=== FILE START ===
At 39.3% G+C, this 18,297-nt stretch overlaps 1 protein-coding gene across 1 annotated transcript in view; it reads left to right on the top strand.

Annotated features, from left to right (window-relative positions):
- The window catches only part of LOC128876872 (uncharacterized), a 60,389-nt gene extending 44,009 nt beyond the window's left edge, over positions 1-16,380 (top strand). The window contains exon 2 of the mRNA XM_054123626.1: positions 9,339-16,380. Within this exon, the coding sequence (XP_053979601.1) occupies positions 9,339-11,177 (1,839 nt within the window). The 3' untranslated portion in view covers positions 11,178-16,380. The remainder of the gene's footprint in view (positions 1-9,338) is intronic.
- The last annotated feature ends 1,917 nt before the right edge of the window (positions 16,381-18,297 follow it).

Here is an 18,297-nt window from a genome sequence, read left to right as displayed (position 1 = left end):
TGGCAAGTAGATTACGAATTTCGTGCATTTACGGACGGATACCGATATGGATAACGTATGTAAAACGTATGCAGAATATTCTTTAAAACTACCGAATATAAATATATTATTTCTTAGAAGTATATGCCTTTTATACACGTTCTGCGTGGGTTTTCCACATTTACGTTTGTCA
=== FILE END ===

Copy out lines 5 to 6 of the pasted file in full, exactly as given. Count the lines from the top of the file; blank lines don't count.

Here is an 18,297-nt window from a genome sequence, read left to right as displayed (position 1 = left end):
TGGCAAGTAGATTACGAATTTCGTGCATTTACGGACGGATACCGATATGGATAACGTATGTAAAACGTATGCAGAATATTCTTTAAAACTACCGAATATAAATATATTATTTCTTAGAAGTATATGCCTTTTATACACGTTCTGCGTGGGTTTTCCACATTTACGTTTGTCA